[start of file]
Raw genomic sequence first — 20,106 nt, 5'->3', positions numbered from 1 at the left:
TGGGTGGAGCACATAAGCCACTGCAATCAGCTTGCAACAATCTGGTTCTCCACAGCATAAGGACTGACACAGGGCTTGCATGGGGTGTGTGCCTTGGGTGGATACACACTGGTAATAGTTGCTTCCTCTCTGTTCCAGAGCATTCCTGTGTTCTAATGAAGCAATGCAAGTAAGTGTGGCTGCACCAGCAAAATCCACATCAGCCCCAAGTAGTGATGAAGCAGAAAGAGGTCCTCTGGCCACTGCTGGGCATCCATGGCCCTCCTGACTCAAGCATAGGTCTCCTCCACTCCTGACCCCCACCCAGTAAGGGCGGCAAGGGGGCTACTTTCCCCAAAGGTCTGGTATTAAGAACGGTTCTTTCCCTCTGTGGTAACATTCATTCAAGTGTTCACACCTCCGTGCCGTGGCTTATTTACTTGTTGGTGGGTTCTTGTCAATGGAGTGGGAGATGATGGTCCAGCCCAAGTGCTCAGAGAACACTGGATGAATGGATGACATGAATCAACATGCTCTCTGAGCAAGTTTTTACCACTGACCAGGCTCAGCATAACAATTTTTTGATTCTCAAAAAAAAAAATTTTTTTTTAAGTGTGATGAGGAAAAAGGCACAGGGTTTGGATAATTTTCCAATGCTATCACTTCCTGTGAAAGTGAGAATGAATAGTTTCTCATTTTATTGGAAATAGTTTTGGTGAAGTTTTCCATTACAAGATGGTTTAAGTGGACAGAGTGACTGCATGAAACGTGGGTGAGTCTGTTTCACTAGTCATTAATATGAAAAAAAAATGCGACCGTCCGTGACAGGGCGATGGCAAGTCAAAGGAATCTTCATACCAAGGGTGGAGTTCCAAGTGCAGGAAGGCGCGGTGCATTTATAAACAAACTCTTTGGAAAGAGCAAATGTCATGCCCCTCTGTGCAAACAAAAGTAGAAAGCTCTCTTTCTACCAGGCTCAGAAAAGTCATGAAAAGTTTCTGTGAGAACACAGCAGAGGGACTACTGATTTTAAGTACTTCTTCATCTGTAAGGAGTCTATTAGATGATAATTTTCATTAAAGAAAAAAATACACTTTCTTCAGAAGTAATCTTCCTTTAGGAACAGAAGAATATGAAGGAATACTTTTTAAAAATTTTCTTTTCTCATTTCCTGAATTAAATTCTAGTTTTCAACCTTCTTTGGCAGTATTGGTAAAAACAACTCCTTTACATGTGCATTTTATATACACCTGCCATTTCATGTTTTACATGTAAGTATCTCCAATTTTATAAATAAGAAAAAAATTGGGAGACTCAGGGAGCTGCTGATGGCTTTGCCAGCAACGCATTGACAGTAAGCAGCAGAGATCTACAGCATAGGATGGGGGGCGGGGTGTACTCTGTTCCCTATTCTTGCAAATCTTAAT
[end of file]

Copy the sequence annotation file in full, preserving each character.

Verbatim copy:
Raw genomic sequence first — 20,106 nt, 5'->3', positions numbered from 1 at the left:
TGGGTGGAGCACATAAGCCACTGCAATCAGCTTGCAACAATCTGGTTCTCCACAGCATAAGGACTGACACAGGGCTTGCATGGGGTGTGTGCCTTGGGTGGATACACACTGGTAATAGTTGCTTCCTCTCTGTTCCAGAGCATTCCTGTGTTCTAATGAAGCAATGCAAGTAAGTGTGGCTGCACCAGCAAAATCCACATCAGCCCCAAGTAGTGATGAAGCAGAAAGAGGTCCTCTGGCCACTGCTGGGCATCCATGGCCCTCCTGACTCAAGCATAGGTCTCCTCCACTCCTGACCCCCACCCAGTAAGGGCGGCAAGGGGGCTACTTTCCCCAAAGGTCTGGTATTAAGAACGGTTCTTTCCCTCTGTGGTAACATTCATTCAAGTGTTCACACCTCCGTGCCGTGGCTTATTTACTTGTTGGTGGGTTCTTGTCAATGGAGTGGGAGATGATGGTCCAGCCCAAGTGCTCAGAGAACACTGGATGAATGGATGACATGAATCAACATGCTCTCTGAGCAAGTTTTTACCACTGACCAGGCTCAGCATAACAATTTTTTGATTCTCAAAAAAAAAAATTTTTTTTTAAGTGTGATGAGGAAAAAGGCACAGGGTTTGGATAATTTTCCAATGCTATCACTTCCTGTGAAAGTGAGAATGAATAGTTTCTCATTTTATTGGAAATAGTTTTGGTGAAGTTTTCCATTACAAGATGGTTTAAGTGGACAGAGTGACTGCATGAAACGTGGGTGAGTCTGTTTCACTAGTCATTAATATGAAAAAAAAATGCGACCGTCCGTGACAGGGCGATGGCAAGTCAAAGGAATCTTCATACCAAGGGTGGAGTTCCAAGTGCAGGAAGGCGCGGTGCATTTATAAACAAACTCTTTGGAAAGAGCAAATGTCATGCCCCTCTGTGCAAACAAAAGTAGAAAGCTCTCTTTCTACCAGGCTCAGAAAAGTCATGAAAAGTTTCTGTGAGAACACAGCAGAGGGACTACTGATTTTAAGTACTTCTTCATCTGTAAGGAGTCTATTAGATGATAATTTTCATTAAAGAAAAAAATACACTTTCTTCAGAAGTAATCTTCCTTTAGGAACAGAAGAATATGAAGGAATACTTTTTAAAAATTTTCTTTTCTCATTTCCTGAATTAAATTCTAGTTTTCAACCTTCTTTGGCAGTATTGGTAAAAACAACTCCTTTACATGTGCATTTTATATACACCTGCCATTTCATGTTTTACATGTAAGTATCTCCAATTTTATAAATAAGAAAAAAATTGGGAGACTCAGGGAGCTGCTGATGGCTTTGCCAGCAACGCATTGACAGTAAGCAGCAGAGATCTACAGCATAGGATGGGGGGCGGGGTGTACTCTGTTCCCTATTCTTGCAAATCTTAAT